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Take a minute to get a good look at the inside your raincoat. How can you tell if the product you thought was supposed to be keeping the rain out is actually doing what it’s advertised to do?
Just because your jacket looks and feels like it does the trick in the rain, it may be lacking certain enhancements that are absolutely necessary to ensure that you’ll be kept dry even in the dampest conditions.
There are a lot of factors that will determine how effective your jacket is at keeping water at bay, but one of the most vital components that must be present are sealed seams or waterproof seam sealing tape.
When a jacket is constructed, pieces of fabrics are usually stitched together. The stitching results in punctures in the fabric which can allow water to seep in, causing you to get wet inside the jacket. These seams can be sealed using a special waterproof seam sealing tape (referred to as tape sealing).
Alternatively, a jacket can be constructed using the process of heat sealing - which may or may not involve stitching fabric together, but always involves the fabrics being “welded” together (or onto another material such as plastic) with heat.
Since there are two ways seams are sealed, it is important to take note of what you visibly see on the inside of the garment. If there are taped seams, companies will make use of a waterproof tape, placing it along the seams that need to be sealed. To ensure that the tape stays put and airtight, they will expose the tape to a degree of heat or special glue during the application process to seal them. If a garment has welded seams, there will be no tape present but the seams will be directly sealed together using heat.
There are three terms to discuss when examining the topic of seam sealing: fully taped seams, critically taped seams, and welded seams. Each is distinct from one another, yet they all serve the same purpose, to keep water out. Let’s examine what the differences are.
This type of sealing involves a process where the waterproof tape is glued and/or heat bonded to each seam - almost as if it is welded to the jacket, which completely covers the holes left by the sewing needle. Through this process, the seals become completely secure and make the garment at least as water-resistant as the fabric itself.
Almost like fully taped seams, this type of seam sealing utilizes heat and pressure in order to bond the garment seams. This implies that there are no stitch holes, no straggling threads, no seam tapes, and no sewing machines.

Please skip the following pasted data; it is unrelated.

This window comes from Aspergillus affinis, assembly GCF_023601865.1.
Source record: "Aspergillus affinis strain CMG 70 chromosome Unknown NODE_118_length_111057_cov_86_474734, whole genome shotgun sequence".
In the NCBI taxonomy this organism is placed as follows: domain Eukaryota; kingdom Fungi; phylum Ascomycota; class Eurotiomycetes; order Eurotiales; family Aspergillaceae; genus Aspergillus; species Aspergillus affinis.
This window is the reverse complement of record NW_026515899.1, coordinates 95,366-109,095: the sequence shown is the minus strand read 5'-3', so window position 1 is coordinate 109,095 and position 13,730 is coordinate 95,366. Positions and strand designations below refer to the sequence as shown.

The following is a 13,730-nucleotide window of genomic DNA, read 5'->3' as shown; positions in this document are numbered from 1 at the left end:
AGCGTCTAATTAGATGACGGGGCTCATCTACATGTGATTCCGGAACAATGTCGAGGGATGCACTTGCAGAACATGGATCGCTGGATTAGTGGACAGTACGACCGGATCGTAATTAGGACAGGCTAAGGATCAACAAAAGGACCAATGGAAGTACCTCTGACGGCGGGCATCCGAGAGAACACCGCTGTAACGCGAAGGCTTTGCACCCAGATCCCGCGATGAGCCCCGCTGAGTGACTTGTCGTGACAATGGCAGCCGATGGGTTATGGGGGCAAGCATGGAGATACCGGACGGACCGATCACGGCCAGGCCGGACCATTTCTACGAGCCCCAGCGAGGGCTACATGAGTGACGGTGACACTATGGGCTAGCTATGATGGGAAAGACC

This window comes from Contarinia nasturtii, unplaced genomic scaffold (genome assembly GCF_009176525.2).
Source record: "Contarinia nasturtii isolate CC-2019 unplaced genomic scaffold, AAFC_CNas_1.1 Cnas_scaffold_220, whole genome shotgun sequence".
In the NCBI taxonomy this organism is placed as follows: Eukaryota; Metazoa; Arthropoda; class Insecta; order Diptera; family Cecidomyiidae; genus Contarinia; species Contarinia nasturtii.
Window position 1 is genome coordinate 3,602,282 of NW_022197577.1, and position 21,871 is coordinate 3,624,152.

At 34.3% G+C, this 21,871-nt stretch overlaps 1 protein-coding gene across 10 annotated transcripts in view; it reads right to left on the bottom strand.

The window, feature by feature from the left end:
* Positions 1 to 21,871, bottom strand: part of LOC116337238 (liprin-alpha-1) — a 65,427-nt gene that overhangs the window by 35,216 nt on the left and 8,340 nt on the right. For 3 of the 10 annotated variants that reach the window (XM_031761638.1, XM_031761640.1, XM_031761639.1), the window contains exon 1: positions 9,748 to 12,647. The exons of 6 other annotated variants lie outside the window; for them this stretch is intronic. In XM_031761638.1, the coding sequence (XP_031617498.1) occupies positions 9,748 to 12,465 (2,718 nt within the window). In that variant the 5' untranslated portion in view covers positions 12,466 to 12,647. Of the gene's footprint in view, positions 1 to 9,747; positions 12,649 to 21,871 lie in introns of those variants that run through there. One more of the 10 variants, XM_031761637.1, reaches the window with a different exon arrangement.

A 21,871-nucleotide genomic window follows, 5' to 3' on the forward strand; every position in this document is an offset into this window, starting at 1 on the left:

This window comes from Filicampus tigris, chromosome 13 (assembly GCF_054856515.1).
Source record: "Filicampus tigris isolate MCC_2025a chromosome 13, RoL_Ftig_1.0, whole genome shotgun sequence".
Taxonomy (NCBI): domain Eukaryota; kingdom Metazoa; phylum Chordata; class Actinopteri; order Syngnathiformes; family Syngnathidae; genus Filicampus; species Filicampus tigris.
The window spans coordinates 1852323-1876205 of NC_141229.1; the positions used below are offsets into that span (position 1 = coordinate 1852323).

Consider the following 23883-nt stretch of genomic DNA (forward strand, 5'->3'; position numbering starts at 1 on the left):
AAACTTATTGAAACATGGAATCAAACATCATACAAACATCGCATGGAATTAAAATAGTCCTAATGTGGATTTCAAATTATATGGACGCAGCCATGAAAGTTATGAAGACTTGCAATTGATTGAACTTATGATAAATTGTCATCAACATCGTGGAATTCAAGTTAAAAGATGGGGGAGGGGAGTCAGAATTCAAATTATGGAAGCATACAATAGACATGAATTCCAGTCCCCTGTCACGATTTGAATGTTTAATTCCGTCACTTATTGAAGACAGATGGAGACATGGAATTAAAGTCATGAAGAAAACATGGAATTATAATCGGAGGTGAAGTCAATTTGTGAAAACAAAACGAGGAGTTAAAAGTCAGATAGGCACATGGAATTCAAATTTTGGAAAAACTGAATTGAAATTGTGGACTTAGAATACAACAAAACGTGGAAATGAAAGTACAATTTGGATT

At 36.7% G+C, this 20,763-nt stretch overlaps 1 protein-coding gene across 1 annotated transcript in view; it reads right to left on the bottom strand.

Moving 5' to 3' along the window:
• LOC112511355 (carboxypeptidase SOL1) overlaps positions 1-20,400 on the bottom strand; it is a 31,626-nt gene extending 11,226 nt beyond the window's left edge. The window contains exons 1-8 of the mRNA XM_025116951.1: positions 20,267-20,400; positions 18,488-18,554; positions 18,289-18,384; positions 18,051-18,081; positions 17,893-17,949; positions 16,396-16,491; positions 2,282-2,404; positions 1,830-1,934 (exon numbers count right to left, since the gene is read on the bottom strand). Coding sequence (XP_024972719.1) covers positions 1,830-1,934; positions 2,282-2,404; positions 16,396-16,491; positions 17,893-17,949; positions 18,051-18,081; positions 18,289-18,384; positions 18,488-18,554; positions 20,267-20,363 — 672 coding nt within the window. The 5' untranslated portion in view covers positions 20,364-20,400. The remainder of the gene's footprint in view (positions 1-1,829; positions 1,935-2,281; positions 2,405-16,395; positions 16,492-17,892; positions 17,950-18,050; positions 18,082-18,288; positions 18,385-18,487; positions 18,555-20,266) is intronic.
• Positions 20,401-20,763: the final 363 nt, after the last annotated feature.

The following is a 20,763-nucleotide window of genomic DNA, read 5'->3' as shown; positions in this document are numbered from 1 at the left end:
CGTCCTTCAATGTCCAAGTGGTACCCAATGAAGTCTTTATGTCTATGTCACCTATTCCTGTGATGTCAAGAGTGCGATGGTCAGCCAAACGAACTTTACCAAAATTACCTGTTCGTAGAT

This type of sealing does not work with every material, but most thermoplastics are weldable. Polyurethane is one such material and is commonly used by outerwear companies in their layering/sealing processes. This is why you may come across the term “plastic welding” when examining the label of your jacket. The plastic itself is the bonding agent, and once heated, holds the seam tightly together.
In this sealing process, only the critical seams are taped (areas that are most prone to cause water seepage) . In most cases, these sealed seams are found commonly in the hood, around the neck and over the shoulders (areas where rain would most likely penetrate the exterior of the jacket).
From a consumer standpoint, checking to see if your garment is seam sealed with tape is simple enough. Check the inside of your jacket. In most cases, if it looks like there is tape running all along the interior lining, that’s a tell-tale sign of seam sealing. The tape should look and feel as if it is completely adhered to the fabric, almost like it was vacuum-sealed on.
While checking to see if a garment was seam sealed with tape is easy, seams that are welded are more difficult to detect. Welded seams, when done properly, should barely be noticeable.
Quality rainwear is hard to find, especially when there are so many technical details to understand. There are racks and shelves of products that advertise one thing, but can’t deliver once the rain starts coming down. As a consumer, it would be wise to pay close attention to crucial details, such as what labels say, what the interior looks like, how thick the jacket is, and how warm it will keep you. Once you begin to check for overlooked features like these in your outerwear, you’ll start to become more confident when purchasing that jacket for the next wet day.
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